Dennis D. McDonald (ddmcd@outlook.com) is an independent consultant located in Alexandria Virginia. His services and capabilities are described here. Application areas include project, program, and data management; market assessment, digital strategy, and program planning; change and content management; social media; and, technology adoption. Follow him on Google+. He also publishes on CTOvision.com and aNewDomain.

Control, Responsibility, and the Evolving Role of Community Management


Questions of control and responsibility often arise when strategizing about the role of social media and social networking in the enterprise.

Questions of control may arise due to management’s concern that adoption of social media and social networking technologies will reduce the control the organization has — or thinks it has — over certain transactions and communications. If  “control” becomes more diffuse and decentralized following introduction of social technologies, the placement of responsibility and ownership for certain decisions and outcomes becomes more complex. 

The existence of such questions is one reason to track ongoing discussions about the emerging role of the “community manager” (e.g., see the Community Managers wiki). In a situation where control and responsibility are evolving, how should you define the role and responsibility of the community manager? (And, given that such roles are evolving, is it perhaps too early to be speaking of “best practices”?)

Perhaps a good place to start is to discuss the kinds of decisions you expect people to make and what ownership and responsibility you want them to accept for those decisions. 

What if your idea of “crowdsourcing” is to use social technologies to gather new ideas about products and services from members or customers. You as the “community manager” then pass these ideas on to the formal departments in your organization that develop those ideas further using processes that don’t involve the original idea sources. Will that be viewed by the original idea sources as a lack of sincerity — or just “business as usual”?

On the other hand, what if your organization establishes social-media-enabled relationships with members, customers, or staff, and these relationships involve group members in an ongoing process where ownership and reponsibility for certain decisions are acknowledged and shared. Will your organization then be able to sustain the level of effort (read: time and money) necessary to encourage and occasionally manage the involvement of the group?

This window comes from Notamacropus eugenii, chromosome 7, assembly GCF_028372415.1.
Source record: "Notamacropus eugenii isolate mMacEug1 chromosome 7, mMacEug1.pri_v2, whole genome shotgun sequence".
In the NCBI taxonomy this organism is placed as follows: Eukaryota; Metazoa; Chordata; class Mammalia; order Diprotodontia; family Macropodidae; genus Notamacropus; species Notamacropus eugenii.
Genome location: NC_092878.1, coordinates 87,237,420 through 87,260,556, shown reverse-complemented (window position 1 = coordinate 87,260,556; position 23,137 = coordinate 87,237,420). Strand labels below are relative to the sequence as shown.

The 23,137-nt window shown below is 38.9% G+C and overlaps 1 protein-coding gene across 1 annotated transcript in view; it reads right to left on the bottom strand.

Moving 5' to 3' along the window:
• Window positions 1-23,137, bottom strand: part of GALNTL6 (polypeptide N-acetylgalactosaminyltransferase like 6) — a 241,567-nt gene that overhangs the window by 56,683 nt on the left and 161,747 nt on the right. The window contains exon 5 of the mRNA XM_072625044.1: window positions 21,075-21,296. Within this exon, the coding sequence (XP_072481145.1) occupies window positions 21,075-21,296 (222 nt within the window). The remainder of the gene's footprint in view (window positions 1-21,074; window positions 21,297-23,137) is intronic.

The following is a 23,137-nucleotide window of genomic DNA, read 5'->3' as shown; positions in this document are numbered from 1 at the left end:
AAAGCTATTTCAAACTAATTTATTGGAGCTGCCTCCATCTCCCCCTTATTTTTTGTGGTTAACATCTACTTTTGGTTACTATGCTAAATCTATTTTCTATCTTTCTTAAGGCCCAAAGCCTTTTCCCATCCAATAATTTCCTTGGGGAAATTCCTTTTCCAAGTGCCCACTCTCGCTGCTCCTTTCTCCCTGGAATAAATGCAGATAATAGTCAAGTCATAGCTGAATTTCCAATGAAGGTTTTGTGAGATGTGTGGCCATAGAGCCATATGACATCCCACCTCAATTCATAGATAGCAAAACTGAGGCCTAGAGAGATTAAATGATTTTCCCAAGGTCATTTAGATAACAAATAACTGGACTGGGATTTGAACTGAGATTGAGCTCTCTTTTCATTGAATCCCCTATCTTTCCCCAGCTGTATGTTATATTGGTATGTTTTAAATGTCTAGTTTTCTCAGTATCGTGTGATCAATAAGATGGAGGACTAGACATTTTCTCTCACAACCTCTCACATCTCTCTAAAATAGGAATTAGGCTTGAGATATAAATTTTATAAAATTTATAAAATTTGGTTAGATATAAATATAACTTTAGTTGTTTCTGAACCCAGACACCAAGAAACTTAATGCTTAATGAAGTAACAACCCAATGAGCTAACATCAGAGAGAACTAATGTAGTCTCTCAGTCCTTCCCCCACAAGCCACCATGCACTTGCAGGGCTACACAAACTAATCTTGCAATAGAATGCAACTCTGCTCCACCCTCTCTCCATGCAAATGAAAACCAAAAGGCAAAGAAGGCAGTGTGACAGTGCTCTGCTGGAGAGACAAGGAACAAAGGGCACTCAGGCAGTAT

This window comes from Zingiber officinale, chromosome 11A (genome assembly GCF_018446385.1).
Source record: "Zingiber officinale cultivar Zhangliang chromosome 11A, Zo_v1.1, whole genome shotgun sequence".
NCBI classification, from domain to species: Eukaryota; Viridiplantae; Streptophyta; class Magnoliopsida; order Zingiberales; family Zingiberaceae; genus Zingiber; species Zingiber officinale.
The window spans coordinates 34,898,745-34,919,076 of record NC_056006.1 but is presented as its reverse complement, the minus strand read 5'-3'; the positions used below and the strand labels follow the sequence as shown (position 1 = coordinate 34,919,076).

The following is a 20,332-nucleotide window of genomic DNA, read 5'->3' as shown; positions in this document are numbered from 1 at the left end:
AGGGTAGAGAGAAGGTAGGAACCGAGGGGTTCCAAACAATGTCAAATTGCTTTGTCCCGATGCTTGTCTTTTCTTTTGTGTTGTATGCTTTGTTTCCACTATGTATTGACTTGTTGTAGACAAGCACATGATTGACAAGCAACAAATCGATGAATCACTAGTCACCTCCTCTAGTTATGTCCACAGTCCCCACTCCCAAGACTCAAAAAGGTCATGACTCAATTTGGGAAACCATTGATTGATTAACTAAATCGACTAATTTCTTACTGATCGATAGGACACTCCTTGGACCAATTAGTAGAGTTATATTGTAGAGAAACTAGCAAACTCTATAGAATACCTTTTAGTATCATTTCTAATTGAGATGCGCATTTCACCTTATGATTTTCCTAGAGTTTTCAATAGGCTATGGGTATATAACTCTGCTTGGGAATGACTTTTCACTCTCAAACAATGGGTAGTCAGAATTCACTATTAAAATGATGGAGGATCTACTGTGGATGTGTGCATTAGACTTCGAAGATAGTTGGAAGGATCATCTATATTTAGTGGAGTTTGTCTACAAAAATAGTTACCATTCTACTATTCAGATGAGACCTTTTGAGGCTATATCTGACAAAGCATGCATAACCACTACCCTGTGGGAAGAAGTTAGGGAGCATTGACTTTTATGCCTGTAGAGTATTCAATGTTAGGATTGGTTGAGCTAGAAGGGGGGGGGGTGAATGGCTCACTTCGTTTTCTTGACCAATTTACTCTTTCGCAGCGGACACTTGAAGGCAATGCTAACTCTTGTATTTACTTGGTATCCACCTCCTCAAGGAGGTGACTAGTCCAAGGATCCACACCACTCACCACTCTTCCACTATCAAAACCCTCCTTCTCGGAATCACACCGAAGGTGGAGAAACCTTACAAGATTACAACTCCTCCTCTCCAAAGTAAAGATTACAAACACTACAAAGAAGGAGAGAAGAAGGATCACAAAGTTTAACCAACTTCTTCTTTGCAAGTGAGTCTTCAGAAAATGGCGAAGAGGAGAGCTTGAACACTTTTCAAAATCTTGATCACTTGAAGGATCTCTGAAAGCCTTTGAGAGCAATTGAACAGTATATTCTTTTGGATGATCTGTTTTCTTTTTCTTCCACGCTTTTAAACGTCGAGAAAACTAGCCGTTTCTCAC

Answers to these questions depend at least partly on management’s current philosophy and the nature of the business, irrespective of the specific social technology. In some cases, (1) the community manager will act as a sensory organ for the organization, listening and interpreting. In other cases, (2) the community manager will actively participate in the transactions and communications that are enabled by the social technologies. In still others, (3) the community manager may take a leadership role and steer or guide the communications that occur, taking into account company policy.

As you move from level 1 to level 2 to level 3, doesn’t it makes sense to give the community manager more authority and responsibility in the organization’s management hierarchy?

Question: as the role of community manager continues to evolve, what factors influence whether the community manager operates at level 1, level 2, or level 3?

Copyright (c) 2008 by Dennis D. McDonald

 

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